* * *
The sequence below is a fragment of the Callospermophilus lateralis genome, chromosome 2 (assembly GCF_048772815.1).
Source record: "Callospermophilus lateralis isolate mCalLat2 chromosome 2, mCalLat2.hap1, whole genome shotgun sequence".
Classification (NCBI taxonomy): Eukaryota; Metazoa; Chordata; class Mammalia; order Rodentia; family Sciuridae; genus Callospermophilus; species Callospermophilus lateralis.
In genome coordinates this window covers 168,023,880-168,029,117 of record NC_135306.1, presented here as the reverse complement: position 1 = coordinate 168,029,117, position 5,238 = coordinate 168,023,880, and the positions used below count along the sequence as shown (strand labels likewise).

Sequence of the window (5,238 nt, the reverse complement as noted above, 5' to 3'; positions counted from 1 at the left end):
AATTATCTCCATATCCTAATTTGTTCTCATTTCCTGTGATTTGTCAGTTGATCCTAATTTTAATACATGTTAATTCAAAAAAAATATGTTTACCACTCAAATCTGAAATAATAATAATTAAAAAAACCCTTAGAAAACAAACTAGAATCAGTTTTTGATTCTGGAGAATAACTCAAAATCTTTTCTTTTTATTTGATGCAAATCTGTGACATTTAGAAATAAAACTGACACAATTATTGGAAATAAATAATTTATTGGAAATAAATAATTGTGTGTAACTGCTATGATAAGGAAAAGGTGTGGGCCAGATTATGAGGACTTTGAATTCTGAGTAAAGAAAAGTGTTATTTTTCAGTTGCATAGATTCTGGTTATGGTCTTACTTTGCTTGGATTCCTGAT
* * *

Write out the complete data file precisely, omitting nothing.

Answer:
The sequence below is a fragment of the Callospermophilus lateralis genome, chromosome 2 (assembly GCF_048772815.1).
Source record: "Callospermophilus lateralis isolate mCalLat2 chromosome 2, mCalLat2.hap1, whole genome shotgun sequence".
Classification (NCBI taxonomy): Eukaryota; Metazoa; Chordata; class Mammalia; order Rodentia; family Sciuridae; genus Callospermophilus; species Callospermophilus lateralis.
In genome coordinates this window covers 168,023,880-168,029,117 of record NC_135306.1, presented here as the reverse complement: position 1 = coordinate 168,029,117, position 5,238 = coordinate 168,023,880, and the positions used below count along the sequence as shown (strand labels likewise).

Sequence of the window (5,238 nt, the reverse complement as noted above, 5' to 3'; positions counted from 1 at the left end):
AATTATCTCCATATCCTAATTTGTTCTCATTTCCTGTGATTTGTCAGTTGATCCTAATTTTAATACATGTTAATTCAAAAAAAATATGTTTACCACTCAAATCTGAAATAATAATAATTAAAAAAACCCTTAGAAAACAAACTAGAATCAGTTTTTGATTCTGGAGAATAACTCAAAATCTTTTCTTTTTATTTGATGCAAATCTGTGACATTTAGAAATAAAACTGACACAATTATTGGAAATAAATAATTTATTGGAAATAAATAATTGTGTGTAACTGCTATGATAAGGAAAAGGTGTGGGCCAGATTATGAGGACTTTGAATTCTGAGTAAAGAAAAGTGTTATTTTTCAGTTGCATAGATTCTGGTTATGGTCTTACTTTGCTTGGATTCCTGAT